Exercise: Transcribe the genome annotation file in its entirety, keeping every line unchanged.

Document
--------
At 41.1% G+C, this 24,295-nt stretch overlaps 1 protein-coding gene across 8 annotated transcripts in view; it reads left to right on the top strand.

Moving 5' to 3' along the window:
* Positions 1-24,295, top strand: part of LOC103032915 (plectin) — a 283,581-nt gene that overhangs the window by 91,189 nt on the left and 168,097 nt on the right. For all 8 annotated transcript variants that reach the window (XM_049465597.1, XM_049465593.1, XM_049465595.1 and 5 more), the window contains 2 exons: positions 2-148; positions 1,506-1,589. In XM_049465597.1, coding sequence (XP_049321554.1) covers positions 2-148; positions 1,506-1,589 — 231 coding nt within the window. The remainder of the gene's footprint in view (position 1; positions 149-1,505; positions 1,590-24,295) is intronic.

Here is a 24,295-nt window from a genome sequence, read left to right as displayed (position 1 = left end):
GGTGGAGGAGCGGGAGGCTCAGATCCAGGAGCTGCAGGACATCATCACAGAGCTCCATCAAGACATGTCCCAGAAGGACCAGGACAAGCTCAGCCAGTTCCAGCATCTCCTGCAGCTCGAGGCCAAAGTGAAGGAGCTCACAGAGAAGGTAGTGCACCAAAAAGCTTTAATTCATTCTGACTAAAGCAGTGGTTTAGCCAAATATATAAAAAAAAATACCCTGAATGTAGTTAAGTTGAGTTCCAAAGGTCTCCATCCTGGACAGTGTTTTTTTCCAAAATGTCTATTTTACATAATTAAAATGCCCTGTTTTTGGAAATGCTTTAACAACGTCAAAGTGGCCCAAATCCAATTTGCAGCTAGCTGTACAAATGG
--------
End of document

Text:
At 41.1% G+C, this 24,295-nt stretch overlaps 1 protein-coding gene across 8 annotated transcripts in view; it reads left to right on the top strand.

Moving 5' to 3' along the window:
* Positions 1-24,295, top strand: part of LOC103032915 (plectin) — a 283,581-nt gene that overhangs the window by 91,189 nt on the left and 168,097 nt on the right. For all 8 annotated transcript variants that reach the window (XM_049465597.1, XM_049465593.1, XM_049465595.1 and 5 more), the window contains 2 exons: positions 2-148; positions 1,506-1,589. In XM_049465597.1, coding sequence (XP_049321554.1) covers positions 2-148; positions 1,506-1,589 — 231 coding nt within the window. The remainder of the gene's footprint in view (position 1; positions 149-1,505; positions 1,590-24,295) is intronic.

Here is a 24,295-nt window from a genome sequence, read left to right as displayed (position 1 = left end):
GGTGGAGGAGCGGGAGGCTCAGATCCAGGAGCTGCAGGACATCATCACAGAGCTCCATCAAGACATGTCCCAGAAGGACCAGGACAAGCTCAGCCAGTTCCAGCATCTCCTGCAGCTCGAGGCCAAAGTGAAGGAGCTCACAGAGAAGGTAGTGCACCAAAAAGCTTTAATTCATTCTGACTAAAGCAGTGGTTTAGCCAAATATATAAAAAAAAATACCCTGAATGTAGTTAAGTTGAGTTCCAAAGGTCTCCATCCTGGACAGTGTTTTTTTCCAAAATGTCTATTTTACATAATTAAAATGCCCTGTTTTTGGAAATGCTTTAACAACGTCAAAGTGGCCCAAATCCAATTTGCAGCTAGCTGTACAAATGG